5. Appliances

The lack of bending motion and decreasing reach distances is changing the way we purchase and install appliances at comfortable heights. Placing dishwashers higher by a few inches to limit bending has become a reachable fad and the new height is changing the old look of our kitchens.   Refrigerator drawers, dishwashing drawers, and double ovens that are no longer stacked are just a few changes within the present day appliance marketplace.  Cooking ranges with the controls located on the front represents another metamorphosis helping with reach problems.  Microwaves can be installed on the now lowered countertop or within the lowered base cabinet according to the consumers need for adequate reach.

In Conclusion:

The National Association of Home Builders, in partnership with the AARP and Home Innovation Research Labs, created the CAPS program, which includes training and education on the technical, business management and customer service skills essential to compete in the fastest growing segment of the residential remodeling industry--home modifications for aging in place.  David L. Traut CAPS owner of T-Square Company in Austin, Texas is one of the select group of professionals nationwide to earn the Certified Aging-In-Place Specialist (CAPS) designation, identifying him as a home remodeler and builder with the skills and knowledge necessary to remodel or modify a home to meet the unique needs of the older population, disabled owners or their visitors.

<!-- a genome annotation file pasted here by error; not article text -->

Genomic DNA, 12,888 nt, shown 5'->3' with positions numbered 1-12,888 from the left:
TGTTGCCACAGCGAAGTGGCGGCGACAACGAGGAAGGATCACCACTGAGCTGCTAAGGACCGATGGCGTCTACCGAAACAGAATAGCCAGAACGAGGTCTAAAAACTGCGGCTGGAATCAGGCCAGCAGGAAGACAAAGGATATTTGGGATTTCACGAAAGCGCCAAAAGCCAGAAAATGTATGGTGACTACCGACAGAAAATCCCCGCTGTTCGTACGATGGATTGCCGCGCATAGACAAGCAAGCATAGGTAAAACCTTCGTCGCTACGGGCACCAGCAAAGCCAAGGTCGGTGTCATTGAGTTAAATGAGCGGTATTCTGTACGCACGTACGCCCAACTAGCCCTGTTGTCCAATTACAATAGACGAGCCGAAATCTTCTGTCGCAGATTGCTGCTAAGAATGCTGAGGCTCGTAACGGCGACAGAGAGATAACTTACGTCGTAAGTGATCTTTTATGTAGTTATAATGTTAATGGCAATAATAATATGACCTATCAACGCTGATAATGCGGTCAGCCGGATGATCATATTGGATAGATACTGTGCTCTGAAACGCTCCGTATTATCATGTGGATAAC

For additional information about the CAPS program, visit  For more information about T-Square Company, visit or call 512-444-0097.

ADA Kitchen Cabinetry






Tags: fine kitchen upgrades, how-to, ADA compliant kitchen cabinets, ADA accessible, aging in place remodeling, aging in place home modifications, wheelchair accessible remodeling, wheelchair accessible baths and kitchens, ADA kitchen cabinets, accessibility home remodeling in Austin, CAPS professional in Austin, CAPS remodeling techniques, Universal Design,